At one reindeer herding enterprise, he said, four of the 20 herders had already been drafted. Among the Yukaghirs, he said, he already knew of seven men who had been called up, and he expected the number to rise as hunters and herders return to their villages and receive summonses. The total population of the Yukaghirs numbers about 1,600, he said, including just 400 men between 18 and 45.
Several community organizations published open letters requesting that the draft be suspended for the region’s ethnic minorities, asserting that even in World War II, the Soviet Union’s Arctic Indigenous peoples were not mobilized because there were so few of them.
“Our villages are small and every man is worth his weight in gold,” Ivan Shamayev, the chairman of the Sakha Congress and the signatory of one letter, said in a phone interview. “The villages will just find it hard to survive without men, and that is why they need to figure this out.”
Perhaps most shocking to the region’s residents, several said in interviews, was that the draft came just as households scrambled to prepare for winter. Like much of Siberia, Yakutia is being reshaped drastically by climate change, with fast-rising temperatures thawing the permafrost and contributing to devastating floods.
Alarmed messages about the mobilization circulated on WhatsApp. One local activist forwarded several of the pleas for help she had received. One was from a woman in the Verkhoyansk District, a Siberian area where temperatures can drop to minus 90 degrees Fahrenheit. Her son had not finished fixing the floors of her home, she wrote, which had to be removed after a summer flood.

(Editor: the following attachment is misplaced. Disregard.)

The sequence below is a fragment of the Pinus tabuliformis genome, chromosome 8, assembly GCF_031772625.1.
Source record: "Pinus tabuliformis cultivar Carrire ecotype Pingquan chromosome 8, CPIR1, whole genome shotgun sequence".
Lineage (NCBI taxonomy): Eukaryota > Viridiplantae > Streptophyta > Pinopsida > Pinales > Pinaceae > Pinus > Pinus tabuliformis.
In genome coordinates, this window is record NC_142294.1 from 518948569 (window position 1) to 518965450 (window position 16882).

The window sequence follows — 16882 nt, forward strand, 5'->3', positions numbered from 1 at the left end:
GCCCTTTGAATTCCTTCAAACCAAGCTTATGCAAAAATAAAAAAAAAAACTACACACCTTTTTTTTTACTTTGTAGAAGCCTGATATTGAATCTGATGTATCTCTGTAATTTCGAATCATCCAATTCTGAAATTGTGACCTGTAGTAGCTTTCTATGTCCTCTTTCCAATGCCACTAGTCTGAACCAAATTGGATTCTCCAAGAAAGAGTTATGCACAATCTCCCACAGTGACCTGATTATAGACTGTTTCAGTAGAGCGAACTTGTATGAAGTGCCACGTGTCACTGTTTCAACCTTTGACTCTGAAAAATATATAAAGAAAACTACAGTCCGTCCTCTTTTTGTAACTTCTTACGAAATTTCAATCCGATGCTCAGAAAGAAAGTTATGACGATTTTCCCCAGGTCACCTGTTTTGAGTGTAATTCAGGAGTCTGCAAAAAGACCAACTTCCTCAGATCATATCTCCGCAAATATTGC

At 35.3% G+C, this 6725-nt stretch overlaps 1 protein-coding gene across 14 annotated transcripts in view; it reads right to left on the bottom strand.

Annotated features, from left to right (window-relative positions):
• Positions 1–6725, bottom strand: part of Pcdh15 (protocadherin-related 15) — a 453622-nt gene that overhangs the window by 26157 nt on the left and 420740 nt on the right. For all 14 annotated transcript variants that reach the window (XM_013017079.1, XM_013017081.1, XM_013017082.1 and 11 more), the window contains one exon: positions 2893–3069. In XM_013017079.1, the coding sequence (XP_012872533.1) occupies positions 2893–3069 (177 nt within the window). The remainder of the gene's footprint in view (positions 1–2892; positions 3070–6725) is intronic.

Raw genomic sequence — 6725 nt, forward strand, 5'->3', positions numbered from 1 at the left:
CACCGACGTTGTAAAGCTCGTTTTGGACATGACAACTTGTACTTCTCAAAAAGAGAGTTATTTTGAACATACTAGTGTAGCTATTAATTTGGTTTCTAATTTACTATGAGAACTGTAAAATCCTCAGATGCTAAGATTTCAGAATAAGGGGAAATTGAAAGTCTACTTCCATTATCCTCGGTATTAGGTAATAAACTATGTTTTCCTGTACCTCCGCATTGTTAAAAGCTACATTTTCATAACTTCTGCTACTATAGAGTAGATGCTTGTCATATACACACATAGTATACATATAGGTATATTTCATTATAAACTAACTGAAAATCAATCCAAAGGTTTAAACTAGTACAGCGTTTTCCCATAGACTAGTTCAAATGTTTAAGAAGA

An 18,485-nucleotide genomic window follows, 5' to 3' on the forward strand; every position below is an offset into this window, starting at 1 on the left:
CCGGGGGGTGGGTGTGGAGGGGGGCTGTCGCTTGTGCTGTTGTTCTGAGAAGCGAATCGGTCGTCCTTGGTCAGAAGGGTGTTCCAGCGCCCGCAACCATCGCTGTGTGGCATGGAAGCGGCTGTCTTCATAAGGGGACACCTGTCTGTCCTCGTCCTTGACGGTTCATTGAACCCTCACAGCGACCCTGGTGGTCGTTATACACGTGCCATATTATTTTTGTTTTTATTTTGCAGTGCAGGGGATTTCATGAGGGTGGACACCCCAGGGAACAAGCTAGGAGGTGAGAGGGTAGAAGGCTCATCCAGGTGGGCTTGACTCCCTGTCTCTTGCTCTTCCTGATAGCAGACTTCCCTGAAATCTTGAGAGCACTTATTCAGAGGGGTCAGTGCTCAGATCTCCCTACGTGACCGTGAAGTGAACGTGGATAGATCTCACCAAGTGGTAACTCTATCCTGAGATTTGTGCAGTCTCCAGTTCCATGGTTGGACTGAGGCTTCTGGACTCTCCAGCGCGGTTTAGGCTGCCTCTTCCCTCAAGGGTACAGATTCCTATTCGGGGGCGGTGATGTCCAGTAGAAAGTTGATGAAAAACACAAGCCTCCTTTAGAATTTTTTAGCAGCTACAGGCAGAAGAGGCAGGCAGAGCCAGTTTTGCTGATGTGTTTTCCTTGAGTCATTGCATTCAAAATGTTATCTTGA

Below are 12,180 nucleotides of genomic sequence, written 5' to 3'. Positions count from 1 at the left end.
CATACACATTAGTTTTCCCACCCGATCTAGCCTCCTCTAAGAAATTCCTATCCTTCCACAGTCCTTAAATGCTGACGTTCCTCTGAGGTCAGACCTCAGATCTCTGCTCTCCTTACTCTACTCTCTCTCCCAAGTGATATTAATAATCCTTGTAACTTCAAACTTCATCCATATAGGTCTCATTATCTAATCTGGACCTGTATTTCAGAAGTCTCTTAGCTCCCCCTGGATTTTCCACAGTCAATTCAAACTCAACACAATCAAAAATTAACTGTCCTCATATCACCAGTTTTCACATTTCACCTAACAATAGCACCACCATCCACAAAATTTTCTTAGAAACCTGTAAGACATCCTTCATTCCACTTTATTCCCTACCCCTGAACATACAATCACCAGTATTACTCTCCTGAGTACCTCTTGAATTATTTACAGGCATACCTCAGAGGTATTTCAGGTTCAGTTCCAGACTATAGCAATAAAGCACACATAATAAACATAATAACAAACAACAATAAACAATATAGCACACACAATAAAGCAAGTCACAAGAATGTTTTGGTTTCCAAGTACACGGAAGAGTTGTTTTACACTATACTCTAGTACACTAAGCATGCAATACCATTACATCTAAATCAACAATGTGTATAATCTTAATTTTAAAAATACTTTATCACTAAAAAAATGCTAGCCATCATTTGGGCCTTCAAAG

“He has two small kids, the wife is pregnant, I just had an operation,” the woman wrote. “I have no idea how we’ll make it through the winter.”
The activist, who asked that her name be withheld for her security, said that Yakutians had been following the war on television and knew Mr. Putin’s argument that it was a war to protect their country. But until now, it had all been very abstract.
“On television they say that this is about defending the Fatherland,” she said. “But the threat is now not so much to the Fatherland but to our own lives.”
Alina Lobzina, Ivan Nechepurenko and Valerie Hopkins contributed reporting.